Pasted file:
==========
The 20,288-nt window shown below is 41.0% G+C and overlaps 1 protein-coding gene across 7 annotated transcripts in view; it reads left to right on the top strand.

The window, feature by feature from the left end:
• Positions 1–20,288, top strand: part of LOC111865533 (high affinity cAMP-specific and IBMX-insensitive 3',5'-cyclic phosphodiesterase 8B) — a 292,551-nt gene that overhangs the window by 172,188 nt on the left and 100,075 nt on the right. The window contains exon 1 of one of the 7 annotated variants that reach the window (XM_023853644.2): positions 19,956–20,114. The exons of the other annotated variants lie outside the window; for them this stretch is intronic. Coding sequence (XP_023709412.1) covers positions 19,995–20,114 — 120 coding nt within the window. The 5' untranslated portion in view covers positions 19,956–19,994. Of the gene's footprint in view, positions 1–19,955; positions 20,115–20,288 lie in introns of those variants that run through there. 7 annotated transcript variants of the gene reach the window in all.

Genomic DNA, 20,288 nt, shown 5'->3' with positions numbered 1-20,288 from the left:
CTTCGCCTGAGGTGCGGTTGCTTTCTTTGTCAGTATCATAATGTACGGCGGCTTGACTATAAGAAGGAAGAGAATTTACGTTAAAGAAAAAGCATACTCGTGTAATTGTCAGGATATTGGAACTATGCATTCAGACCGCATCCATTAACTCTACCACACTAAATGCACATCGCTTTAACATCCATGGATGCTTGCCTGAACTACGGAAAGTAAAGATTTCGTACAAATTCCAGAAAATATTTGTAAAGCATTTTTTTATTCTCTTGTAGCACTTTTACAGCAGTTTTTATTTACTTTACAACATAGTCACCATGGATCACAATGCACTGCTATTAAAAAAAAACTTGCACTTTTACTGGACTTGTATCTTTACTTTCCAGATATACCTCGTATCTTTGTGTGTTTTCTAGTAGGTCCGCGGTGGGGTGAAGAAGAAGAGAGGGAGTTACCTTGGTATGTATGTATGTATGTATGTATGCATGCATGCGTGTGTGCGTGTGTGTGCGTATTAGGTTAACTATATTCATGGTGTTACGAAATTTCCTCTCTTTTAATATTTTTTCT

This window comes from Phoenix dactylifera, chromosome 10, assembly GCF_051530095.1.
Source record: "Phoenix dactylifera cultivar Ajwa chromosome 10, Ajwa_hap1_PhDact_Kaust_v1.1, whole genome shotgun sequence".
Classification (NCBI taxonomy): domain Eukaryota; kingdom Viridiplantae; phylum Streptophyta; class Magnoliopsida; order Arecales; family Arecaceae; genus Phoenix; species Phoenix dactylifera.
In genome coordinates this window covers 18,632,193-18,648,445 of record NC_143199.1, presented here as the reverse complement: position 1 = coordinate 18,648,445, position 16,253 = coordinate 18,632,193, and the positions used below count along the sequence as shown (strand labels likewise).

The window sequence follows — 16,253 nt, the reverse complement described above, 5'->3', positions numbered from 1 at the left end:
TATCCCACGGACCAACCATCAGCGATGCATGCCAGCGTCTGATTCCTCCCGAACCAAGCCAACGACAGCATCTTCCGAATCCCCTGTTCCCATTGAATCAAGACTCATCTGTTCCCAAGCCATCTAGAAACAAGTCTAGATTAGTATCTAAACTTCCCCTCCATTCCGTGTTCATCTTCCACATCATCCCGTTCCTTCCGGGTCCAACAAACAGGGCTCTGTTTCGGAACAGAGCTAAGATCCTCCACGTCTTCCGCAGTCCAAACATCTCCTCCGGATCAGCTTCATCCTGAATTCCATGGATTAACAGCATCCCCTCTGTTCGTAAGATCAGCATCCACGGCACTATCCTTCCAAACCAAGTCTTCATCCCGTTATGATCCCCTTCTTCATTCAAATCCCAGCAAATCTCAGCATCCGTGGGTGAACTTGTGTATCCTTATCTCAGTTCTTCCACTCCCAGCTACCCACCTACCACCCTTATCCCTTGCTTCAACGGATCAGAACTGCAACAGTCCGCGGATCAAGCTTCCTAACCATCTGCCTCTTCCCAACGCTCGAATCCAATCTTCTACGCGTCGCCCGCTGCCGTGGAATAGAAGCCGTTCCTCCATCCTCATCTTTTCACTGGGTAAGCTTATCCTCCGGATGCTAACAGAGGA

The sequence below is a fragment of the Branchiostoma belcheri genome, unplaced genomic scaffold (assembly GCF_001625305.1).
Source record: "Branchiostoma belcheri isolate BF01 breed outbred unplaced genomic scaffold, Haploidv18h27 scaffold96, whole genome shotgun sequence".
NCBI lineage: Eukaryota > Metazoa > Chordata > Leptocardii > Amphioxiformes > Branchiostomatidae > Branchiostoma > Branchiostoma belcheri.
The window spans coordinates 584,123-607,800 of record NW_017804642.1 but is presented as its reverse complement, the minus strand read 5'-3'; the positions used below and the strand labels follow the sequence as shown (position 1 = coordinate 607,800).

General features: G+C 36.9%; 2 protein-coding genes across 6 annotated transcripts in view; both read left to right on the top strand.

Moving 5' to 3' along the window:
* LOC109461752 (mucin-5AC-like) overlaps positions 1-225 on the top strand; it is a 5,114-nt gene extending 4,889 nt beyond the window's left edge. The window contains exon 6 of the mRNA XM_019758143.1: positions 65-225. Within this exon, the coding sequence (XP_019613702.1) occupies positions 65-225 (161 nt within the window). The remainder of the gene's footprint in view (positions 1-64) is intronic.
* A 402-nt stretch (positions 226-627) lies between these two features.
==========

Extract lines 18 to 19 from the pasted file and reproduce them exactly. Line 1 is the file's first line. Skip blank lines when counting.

* LOC109461752 (mucin-5AC-like) overlaps positions 1-225 on the top strand; it is a 5,114-nt gene extending 4,889 nt beyond the window's left edge. The window contains exon 6 of the mRNA XM_019758143.1: positions 65-225. Within this exon, the coding sequence (XP_019613702.1) occupies positions 65-225 (161 nt within the window). The remainder of the gene's footprint in view (positions 1-64) is intronic.
* A 402-nt stretch (positions 226-627) lies between these two features.